Sunday, November 28, 2010

Everything I Learned in College (and More) is Already on Wikipedia

A few months ago, I was just settling down for my customary post-graduate mid-afternoon nap when I was stirred back to wakefulness by a text from my friend: What caused the fall of the Roman Empire?

Not an emergency text, to be sure. Not even a time-sensitive text--the Roman Empire had been fallen for quite some time; surely, my friend did not need to know immediately? But then I got to wondering just how long ago it fell, for surely it depends on who you ask. Did she mean the fall of the Western Roman Empire (which fell some time in the...5th century CE), or did she mean the Eastern Roman Empire (which became the Byzantine Empire and which fell...later)? My first impulse was to text back "the Goths" and be done with it, back to my blanket burrito and happily entering the land of careless dreams. I punched the words in with decisive force, plopped my head back onto my downy pillow, and held my thumb over the "Send" button in gleeful anticipation of the flying unicorns that would soon occupy my brain.

But then, I realized that she would not have asked me unless she expected a solid answer. I had studied ancient civilizations in college, and it was surely upon that knowledge that she expected me to draw now. She could get this information from any cheap website--of course she required my personal touch! My department in college had been a small one, and we often lamented the lack of interest in the ancient world among our college contemporaries. During our marathon nights of translating Latin, we would bemoan the probability that, in a few years, no one would care that we could read Catullus. As I lay in my bed at home, having just completed my hard-won degree and eagerly anticipating the reward of sleep, I realized that now was my chance. Now, I could finally be a representative of my major to the ignorant masses, a beacon of light to the inquisitive darkness. I pulled my thumb back sharply and cleared the text message with haste, horrified at what I had almost done.

With a renewed sense of purpose, I sat up in bed and thought about how best to answer. I thought about all those lectures on Roman civilization, all those classes translating Latin and learning about the peculiarities of Roman emperors brain hit a wall. Huh. I must be sleepy. Perhaps, I decided, I should clarify which time period she means? So I sent my friend a text asking if she meant the fall of the Roman or the Byzantine Empire? I was really asking for her to realize what a can of worms her question had opened. This was a question with a lengthy answer--I wanted to impress upon her the magnitude of her idle text and inspire her to let this cup pass from me. Roman, she texted back, a simple answer that implied, "Why are you making this difficult?"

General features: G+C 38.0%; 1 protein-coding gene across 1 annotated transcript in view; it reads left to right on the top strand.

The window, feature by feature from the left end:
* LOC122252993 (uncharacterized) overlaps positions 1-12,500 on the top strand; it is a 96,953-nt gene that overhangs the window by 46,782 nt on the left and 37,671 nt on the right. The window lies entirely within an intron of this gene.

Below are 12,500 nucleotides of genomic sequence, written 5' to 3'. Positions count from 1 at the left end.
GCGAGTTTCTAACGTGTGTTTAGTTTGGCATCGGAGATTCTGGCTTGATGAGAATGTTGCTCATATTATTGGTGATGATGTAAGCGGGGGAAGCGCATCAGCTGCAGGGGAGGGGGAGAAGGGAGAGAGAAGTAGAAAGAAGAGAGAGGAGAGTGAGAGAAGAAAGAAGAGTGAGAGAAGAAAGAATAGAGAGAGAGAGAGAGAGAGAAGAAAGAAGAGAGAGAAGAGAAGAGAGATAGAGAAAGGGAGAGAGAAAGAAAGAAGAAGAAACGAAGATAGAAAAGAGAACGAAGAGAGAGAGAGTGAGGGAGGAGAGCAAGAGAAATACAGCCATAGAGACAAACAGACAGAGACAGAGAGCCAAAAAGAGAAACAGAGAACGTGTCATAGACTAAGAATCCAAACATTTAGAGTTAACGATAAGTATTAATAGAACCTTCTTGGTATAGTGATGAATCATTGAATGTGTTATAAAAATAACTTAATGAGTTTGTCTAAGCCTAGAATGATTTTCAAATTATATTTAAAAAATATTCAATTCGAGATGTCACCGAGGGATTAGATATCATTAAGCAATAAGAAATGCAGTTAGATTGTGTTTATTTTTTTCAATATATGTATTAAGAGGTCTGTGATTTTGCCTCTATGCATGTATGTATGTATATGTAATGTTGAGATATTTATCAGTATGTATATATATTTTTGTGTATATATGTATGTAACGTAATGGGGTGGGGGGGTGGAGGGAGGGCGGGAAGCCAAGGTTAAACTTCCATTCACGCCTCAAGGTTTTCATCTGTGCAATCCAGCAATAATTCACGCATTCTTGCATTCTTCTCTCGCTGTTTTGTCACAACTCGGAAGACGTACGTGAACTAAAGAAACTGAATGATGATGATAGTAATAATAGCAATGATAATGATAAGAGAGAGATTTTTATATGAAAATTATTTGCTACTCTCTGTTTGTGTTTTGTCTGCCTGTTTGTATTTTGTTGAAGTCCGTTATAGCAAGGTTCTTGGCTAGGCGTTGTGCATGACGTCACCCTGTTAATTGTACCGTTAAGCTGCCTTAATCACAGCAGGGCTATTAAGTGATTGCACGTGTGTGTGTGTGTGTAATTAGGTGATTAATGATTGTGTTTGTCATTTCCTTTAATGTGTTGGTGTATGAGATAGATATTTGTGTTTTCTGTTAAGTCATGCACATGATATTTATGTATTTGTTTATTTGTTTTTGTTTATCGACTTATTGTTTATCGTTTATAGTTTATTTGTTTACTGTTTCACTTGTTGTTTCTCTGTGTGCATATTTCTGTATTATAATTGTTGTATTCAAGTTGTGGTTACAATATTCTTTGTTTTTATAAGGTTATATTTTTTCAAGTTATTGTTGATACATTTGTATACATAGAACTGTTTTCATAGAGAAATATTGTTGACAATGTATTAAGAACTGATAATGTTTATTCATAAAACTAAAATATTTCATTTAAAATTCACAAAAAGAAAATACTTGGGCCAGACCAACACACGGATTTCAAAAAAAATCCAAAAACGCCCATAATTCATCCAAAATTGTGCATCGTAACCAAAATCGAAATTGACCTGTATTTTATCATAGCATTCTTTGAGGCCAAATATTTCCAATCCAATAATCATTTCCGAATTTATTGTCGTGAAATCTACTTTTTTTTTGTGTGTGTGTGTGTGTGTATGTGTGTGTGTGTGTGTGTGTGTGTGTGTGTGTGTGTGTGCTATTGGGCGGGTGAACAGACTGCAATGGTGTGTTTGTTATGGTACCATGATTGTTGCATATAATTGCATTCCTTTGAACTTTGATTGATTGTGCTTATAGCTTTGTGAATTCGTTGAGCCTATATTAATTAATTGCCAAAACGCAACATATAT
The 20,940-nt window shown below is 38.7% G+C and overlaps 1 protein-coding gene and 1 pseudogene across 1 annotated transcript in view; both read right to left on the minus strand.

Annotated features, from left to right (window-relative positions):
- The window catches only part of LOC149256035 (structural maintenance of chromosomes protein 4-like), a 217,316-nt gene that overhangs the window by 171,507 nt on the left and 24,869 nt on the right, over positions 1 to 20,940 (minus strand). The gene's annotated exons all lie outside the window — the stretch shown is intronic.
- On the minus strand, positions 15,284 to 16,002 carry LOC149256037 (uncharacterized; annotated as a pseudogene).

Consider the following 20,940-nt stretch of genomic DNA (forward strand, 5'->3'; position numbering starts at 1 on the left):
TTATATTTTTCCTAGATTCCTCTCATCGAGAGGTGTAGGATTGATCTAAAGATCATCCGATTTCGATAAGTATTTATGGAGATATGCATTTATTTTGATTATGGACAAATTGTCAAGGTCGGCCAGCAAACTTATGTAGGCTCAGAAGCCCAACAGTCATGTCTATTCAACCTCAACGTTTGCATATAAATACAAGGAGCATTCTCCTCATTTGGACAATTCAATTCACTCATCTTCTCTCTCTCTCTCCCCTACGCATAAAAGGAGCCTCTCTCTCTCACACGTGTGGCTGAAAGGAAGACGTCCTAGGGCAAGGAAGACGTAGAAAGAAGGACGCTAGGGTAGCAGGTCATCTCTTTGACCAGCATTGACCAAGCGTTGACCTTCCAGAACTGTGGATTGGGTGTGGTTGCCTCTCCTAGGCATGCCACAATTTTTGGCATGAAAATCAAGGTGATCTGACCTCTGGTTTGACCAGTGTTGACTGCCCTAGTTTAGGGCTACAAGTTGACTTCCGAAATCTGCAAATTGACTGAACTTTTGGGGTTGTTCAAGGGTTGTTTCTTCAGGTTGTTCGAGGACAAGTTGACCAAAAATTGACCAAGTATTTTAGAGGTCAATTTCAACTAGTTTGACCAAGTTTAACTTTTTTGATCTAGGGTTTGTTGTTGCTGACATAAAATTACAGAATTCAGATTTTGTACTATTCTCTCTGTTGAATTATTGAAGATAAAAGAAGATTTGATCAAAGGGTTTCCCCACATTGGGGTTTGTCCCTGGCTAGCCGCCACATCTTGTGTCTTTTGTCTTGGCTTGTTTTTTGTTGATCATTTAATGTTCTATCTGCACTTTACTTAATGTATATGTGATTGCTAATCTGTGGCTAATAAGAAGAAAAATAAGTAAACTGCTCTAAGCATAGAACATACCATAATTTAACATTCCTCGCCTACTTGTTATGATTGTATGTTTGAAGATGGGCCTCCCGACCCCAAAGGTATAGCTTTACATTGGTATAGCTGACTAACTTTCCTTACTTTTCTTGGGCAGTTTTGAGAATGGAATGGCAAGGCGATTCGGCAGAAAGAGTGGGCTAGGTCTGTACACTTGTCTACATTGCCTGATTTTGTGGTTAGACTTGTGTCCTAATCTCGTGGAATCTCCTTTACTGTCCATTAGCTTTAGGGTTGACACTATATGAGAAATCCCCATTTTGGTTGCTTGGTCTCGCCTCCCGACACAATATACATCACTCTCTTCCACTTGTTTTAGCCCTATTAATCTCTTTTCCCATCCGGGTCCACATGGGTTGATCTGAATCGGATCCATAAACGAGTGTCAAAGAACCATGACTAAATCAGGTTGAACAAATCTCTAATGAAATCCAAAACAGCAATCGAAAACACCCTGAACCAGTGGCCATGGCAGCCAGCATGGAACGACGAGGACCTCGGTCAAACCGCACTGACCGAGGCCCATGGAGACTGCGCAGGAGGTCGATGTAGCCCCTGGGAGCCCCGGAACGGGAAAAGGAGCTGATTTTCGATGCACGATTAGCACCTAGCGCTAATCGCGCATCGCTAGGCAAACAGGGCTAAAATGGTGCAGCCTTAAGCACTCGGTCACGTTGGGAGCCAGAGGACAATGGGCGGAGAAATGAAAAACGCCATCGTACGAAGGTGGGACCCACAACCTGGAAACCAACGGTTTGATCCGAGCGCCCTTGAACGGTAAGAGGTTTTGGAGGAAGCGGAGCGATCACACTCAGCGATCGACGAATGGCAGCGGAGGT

I lay my phone down and closed my eyes. Think, I told myself, remember....The Romans were already weakened by...?...when they were invaded from the North by Goths....I snickered to myself as I imagined black-clad teens slumping into Rome and declaring it defeated, they guess....Ok, no, seriously, what caused the decline of Rome? 

"Your empire is against my religion."

I eyed my notebooks piled haphazardly in the corner of my room, a monument to the moment I had first arrived home and unceremoniously dumped everything school-related on the floor, vowing never to return to it again.Within those pages, I was sure, the answer must lie. I wriggled myself out of my cocoon and slithered to the corner lethargically. A degree in classical civilizations, apparently, did not mean the information remained in your brain. I heaved a sigh as I flipped through the most likely candidate, ignoring my doodles and searching for telltale words like "decline," "defeat," "Goths," or "Byzantine," anything to indicate what had caused this magnificent edifice to crumble. This was too much work for a simple text message, but it was my burden to bear, and I would gladly bear it. But no matter where I looked, I could find no word that would attest to this happening. Did I miss class that day? Did I just not care to write anything down? I willed wisdom into the geometric shapes that bordered my pages, but the ink would not spill.